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ROLL OVER, CAPTAIN MAINWARING

The Frome Fossil

Long long ago my eldest sister landed her first job. She found a flat she could just afford, but she still needed a few essentials – a saucepan, knives and forks, a tin opener. Where would she get the money for them? Should she apply for a bank loan? This was, in those, days, a momentous step. She turned to my father for guidance. “Do you think the bank manager would mind?”, she asked. My father looked at her weightily. “I’ve got one piece of advice,”

he replied. “Always treat your bank manager with contempt.”


Now, no-one could have called my father anti-Establishment. Far from it. He was achingly respectable – a pillar of the business community, a churchwarden, a loyal Conservative and a doer of good works. But this was the early Sixties, and things were beginning to loosen up a bit. The old gods, including Etonian Prime Ministers, sleek lawyers, puce rear admirals and canting archbishops, were losing their mystical glow. Suddenly it was OK to laugh at them, question their authority and generally blow raspberries.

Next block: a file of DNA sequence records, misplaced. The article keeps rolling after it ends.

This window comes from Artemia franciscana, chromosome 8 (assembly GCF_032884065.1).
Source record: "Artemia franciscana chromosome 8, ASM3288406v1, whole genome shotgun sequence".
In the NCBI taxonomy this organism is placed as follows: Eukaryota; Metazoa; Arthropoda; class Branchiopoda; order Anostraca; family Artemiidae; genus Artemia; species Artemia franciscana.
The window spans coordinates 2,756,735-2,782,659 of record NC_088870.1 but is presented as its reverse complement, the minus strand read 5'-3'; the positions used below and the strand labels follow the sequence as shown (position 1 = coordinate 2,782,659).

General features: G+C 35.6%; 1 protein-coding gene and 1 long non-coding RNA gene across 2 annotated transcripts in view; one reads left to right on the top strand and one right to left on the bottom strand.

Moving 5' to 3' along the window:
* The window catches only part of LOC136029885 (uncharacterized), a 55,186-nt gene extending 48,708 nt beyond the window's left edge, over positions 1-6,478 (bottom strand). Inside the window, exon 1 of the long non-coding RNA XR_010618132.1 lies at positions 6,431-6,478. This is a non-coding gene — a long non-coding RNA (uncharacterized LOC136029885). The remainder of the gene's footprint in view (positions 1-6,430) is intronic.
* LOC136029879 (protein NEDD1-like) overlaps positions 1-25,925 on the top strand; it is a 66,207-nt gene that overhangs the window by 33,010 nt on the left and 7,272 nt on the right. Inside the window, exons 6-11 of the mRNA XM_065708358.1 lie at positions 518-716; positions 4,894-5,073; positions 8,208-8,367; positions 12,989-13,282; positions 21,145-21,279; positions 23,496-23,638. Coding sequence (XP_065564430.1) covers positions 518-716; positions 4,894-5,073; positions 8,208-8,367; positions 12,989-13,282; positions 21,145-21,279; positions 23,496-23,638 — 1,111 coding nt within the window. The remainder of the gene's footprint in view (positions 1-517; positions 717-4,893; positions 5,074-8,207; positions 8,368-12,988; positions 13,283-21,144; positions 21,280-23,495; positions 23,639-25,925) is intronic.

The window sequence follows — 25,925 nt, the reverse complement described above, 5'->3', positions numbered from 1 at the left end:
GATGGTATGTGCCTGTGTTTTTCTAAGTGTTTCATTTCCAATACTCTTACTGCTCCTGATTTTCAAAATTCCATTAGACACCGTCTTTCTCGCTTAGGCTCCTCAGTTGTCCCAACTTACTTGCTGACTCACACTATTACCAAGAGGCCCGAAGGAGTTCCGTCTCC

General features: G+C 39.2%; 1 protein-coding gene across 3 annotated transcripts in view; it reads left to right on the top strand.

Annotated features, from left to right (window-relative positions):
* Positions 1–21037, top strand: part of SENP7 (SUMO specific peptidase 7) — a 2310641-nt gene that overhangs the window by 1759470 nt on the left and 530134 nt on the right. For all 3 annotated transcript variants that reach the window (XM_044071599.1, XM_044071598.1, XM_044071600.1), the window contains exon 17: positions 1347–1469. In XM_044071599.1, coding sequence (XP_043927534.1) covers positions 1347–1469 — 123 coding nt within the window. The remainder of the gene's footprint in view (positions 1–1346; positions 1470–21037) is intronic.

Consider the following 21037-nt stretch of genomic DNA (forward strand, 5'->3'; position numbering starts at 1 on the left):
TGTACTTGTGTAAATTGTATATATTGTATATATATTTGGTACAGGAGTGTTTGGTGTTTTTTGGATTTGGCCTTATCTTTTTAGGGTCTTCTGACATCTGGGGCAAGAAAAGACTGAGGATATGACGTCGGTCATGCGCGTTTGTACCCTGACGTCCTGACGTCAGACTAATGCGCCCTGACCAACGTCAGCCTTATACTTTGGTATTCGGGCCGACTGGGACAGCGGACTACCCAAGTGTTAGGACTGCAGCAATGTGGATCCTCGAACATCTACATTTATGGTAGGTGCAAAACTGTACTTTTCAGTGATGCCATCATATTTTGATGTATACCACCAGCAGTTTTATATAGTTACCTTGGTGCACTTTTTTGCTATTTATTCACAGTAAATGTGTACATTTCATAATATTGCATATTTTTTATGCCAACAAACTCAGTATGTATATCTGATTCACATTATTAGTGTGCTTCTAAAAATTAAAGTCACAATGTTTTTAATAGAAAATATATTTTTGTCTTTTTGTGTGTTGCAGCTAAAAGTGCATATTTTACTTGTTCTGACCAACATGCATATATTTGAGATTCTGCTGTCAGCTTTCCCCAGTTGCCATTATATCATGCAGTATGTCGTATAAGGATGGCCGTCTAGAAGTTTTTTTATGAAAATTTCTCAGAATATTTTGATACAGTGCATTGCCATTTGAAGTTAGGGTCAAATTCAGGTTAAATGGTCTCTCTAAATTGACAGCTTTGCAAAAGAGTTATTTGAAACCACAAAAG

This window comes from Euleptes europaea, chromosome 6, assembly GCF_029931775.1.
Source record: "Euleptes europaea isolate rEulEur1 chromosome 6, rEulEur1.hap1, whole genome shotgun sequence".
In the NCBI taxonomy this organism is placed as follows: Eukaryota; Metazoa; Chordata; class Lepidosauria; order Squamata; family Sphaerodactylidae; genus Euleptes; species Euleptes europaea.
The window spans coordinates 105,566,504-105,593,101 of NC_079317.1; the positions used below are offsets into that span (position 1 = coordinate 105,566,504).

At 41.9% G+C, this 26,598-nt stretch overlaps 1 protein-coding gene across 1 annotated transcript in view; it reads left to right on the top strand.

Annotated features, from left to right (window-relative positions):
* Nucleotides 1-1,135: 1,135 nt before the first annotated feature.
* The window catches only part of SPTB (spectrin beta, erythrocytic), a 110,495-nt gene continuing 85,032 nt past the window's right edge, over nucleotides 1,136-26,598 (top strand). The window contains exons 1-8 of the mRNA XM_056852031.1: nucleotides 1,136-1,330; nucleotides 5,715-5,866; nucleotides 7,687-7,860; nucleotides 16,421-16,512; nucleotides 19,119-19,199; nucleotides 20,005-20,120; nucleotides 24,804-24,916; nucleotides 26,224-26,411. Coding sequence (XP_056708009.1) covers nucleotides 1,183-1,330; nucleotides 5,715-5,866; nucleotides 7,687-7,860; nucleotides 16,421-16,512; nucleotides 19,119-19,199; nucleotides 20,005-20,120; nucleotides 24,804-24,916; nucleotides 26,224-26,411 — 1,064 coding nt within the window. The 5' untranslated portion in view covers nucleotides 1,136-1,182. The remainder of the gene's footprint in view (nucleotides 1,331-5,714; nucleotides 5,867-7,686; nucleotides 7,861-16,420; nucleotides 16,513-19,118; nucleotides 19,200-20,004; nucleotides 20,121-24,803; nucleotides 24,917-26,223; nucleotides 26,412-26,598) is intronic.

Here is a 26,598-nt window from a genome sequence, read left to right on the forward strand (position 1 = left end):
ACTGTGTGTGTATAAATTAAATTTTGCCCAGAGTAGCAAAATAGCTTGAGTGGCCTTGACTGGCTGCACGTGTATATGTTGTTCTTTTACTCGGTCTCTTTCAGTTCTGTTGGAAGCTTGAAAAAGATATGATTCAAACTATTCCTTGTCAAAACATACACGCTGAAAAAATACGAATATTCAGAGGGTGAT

And bank managers were right there in the line of fire. Everyone had seen them as wielders of enormous power, the power of money. Now, unmasked, they turned out to be rather sad little folk (remember, Captain Mainwaring first appeared on our TV screens in 1968). So my father had no difficulty in treating them with contempt. By which he meant: don’t grovel for a loan, just demand one. Their job is to lend you money: that’s how banks make profits. This attitude did him no harm at all, as a series of unctuous bank managers fell over themselves to renew his loans and extend his overdrafts.


It worked for my sister, too, who soon got her cutlery. But for me the magic never quite rubbed off. I spent most of my life as a professional hack, and my earnings were erratic, and often laughable. Bank managers scratched their heads in bafflement. Most gave me stern lectures, but they still lent me money. One chubby little fellow took me out to lunch in a desperate attempt to understand my eccentric finances. But even he gave up. At the end of the meal he threw his pudgy hands in the air and said: “Just think, one day when you’re a respectable citizen we’ll both laugh about this!” I bet he’s not laughing now.